Attention: The "Dow 10K" hats are still valid. The "Dow 10K" hats
are still valid.
But at several times during the session, the hats tossed around
last spring when the Dow first crossed 10,000 lost their meaning,
as the Dow Jones Industrial Average fell below 10,000. The
level is seen by many as a key psychological mark for the gauge.
After a turbulent day, in the end, the Dow ended sharply lower,
while the Nasdaq Composite Index managed to rally and close
at an all-time high.
Most times today, the Dow quickly managed to bounce back
above 10,000 once it breached the level. The exception was in the
afternoon, when the Dow spent about a half-hour under 10,000.
Beginning around 2:45 p.m. EST, the Dow rallied and rose well
above 10,000 but remained decidedly lower on the day.
The Dow shed 133.10, or 1.3%, to 10,092.63, after trading as low
as 9942.78 intraday. It's now down 13.9% from its Jan. 14 closing
high of 11,722.98. The Dow hasn't closed below 10,000 since April
6, 1999, when it settled at 9963.49.
American Express (AXP:NYSE) dragged the Dow down most
today, losing 5.9%. Meanwhile, one of the stocks helping in the
Dow's recovery this afternoon from the lows was General Electric
(GE:NYSE), which had been a big loser during the session. It
managed to rebound and closed up 1/2 to 131, having traded as
low as 126 1/16 intraday.
While a lot of attention went to the Dow, the Nasdaq Comp and
the Russell 2000 both managed to post a day in the plus column.
The S&P; 500 ended in the red.
The Nasdaq Comp rose 67.26, or 1.5%, to 4617.59.
Semiconductor stocks, which are having a stellar year so far,
provided some aid to the Comp's cause: The Philadelphia Stock
Exchange Semiconductor Index surged 5.6%. A bullish report
on the sector out of PaineWebber aided the group's cause. Also
helping out was a pop in shares of Intel (INTC:Nasdaq), a member
of the Comp, the S&P; 500 and the Dow. It rose almost 5% to 114
1/4, after Robertson Stephens analyst Daniel Niles raised his
earnings estimates and price target on the chip titan. He raised his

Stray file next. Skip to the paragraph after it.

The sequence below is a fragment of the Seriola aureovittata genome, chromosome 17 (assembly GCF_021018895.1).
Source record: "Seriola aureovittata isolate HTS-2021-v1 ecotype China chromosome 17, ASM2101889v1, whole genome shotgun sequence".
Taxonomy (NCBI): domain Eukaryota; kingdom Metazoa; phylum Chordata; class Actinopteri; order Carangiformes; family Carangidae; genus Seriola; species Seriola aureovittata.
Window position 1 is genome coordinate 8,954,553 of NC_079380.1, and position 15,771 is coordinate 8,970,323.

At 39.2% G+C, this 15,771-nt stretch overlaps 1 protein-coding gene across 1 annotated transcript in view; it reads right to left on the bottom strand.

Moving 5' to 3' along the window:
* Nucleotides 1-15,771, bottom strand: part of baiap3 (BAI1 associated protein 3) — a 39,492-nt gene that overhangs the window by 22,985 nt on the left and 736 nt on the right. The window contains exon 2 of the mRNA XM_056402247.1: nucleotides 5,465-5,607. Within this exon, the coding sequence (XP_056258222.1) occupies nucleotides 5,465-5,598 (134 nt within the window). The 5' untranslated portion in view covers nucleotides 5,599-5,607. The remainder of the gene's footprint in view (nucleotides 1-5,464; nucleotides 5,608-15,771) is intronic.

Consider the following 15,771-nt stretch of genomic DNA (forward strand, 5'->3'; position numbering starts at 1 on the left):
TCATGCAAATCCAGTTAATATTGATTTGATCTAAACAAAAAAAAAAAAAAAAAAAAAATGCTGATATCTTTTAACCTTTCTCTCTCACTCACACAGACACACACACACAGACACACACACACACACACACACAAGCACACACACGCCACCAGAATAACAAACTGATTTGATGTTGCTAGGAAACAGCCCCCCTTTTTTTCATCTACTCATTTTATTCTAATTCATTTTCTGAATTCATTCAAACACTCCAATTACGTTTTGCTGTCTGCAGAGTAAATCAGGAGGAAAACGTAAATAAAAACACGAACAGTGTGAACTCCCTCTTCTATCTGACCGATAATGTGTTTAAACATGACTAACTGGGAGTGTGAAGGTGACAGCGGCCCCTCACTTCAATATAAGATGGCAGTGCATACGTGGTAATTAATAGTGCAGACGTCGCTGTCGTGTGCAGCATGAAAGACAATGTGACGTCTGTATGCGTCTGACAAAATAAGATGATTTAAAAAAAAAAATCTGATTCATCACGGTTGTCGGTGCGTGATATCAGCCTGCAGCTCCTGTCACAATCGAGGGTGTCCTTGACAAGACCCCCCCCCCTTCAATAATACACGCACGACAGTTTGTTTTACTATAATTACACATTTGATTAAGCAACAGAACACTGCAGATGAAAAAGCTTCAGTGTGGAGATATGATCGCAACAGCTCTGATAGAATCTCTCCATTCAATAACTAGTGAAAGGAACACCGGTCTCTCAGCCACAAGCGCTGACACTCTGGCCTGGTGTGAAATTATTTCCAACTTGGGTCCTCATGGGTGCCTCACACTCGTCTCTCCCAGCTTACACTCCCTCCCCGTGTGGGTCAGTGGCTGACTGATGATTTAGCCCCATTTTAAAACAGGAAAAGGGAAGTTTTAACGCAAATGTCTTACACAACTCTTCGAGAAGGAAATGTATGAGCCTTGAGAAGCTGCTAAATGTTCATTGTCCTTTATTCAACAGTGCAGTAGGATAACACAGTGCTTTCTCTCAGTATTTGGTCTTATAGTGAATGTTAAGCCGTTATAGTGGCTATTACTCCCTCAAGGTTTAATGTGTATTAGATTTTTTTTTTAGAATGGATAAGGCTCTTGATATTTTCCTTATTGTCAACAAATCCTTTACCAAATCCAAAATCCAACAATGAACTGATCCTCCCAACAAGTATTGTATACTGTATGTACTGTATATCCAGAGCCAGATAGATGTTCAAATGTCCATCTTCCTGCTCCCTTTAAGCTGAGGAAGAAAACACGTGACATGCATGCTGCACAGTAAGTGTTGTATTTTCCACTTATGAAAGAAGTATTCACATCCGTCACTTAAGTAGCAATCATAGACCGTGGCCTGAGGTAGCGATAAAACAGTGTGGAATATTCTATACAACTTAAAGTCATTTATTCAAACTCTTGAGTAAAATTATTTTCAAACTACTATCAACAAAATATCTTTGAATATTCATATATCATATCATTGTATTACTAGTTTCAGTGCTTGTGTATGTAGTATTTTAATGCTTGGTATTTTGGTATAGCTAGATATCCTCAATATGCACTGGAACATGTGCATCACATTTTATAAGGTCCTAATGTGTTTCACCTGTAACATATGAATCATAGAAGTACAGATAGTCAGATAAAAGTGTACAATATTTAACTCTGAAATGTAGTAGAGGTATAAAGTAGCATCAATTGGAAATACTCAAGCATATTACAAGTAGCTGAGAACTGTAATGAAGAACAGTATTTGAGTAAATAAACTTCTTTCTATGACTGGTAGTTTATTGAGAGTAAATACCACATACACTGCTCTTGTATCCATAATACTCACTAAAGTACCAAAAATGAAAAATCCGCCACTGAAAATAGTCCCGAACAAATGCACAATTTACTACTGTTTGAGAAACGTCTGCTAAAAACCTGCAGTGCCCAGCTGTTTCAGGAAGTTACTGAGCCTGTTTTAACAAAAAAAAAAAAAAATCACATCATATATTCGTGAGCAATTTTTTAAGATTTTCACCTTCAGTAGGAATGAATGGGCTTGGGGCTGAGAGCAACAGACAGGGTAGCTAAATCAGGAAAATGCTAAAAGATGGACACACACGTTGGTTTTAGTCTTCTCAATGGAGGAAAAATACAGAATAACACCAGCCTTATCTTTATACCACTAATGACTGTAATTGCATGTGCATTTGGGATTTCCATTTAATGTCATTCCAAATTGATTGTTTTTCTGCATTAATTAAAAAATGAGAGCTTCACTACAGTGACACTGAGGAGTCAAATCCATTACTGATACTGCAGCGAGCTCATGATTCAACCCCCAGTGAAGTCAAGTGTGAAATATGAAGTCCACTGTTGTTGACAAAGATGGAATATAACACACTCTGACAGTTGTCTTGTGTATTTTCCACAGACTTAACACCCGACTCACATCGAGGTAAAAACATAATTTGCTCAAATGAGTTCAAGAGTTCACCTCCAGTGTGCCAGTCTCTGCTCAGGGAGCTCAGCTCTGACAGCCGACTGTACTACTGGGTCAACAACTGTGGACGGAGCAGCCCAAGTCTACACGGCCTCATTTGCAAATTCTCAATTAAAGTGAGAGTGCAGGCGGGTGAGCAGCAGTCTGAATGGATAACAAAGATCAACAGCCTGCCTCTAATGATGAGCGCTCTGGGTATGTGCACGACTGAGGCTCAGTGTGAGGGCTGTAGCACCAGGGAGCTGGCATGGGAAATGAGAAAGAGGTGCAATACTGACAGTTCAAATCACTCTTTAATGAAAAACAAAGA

price target on Intel to 150 from 125. Intel was the biggest positive
influence on the Dow.
Elsewhere, the S&P; 500 fell 7.26, or 0.5%, to 1353.43. The
Russell 2000 rose 4.13, or 0.8%, to 554.04.
TheStreet.com Internet Sector index rallied 17.08, or 1.5%, to
1184.56. The DOT rose as high as the 1190.67 level, and fell as
low as 1140.97 intraday.
TheStreet.com New Tech 30 rose 15.29, or 2%, to 782.11. The
TSC New Tech 30, unveiled Jan. 5, is a market-cap-weighted index
focused on tracking the most scorching part of the market, the
magnet for Wall Street's hot money. A list of the index
components is available at http://www.thestreet.com/newtech/.
New Economy Trumping Old
Jay Suskind, head of institutional equity trading at Ryan Beck,
said the story again today was the so-called "new economy"
stocks doing well while the "old economy" stocks are suffering.
Suskind said the thinking lately has been that the old-economy
stocks are affected by interest rates and the economic cycle, for
example, while the new-economy stocks are immune to those
Dow 10,000 doesn't mean much from a technical standpoint,
Suskind said, but he added that it is important psychologically. "It
makes for splashy news headlines," he said.
Sector-wise, consumer, chemical, paper, oil producer and retail
stocks suffered a pounding. The Morgan Stanley Consumer
Index fell 2.1%. The S&P; Chemicals Index gave up 2.2%. The
Philadelphia Stock Exchange Forest & Paper Products Index
said goodbye to 2.6%.
Traders buried biotechnology stocks for a portion of the day before
the group rebounded. The Nasdaq Biotechnology Index rose
'A Huge Binge of Speculation'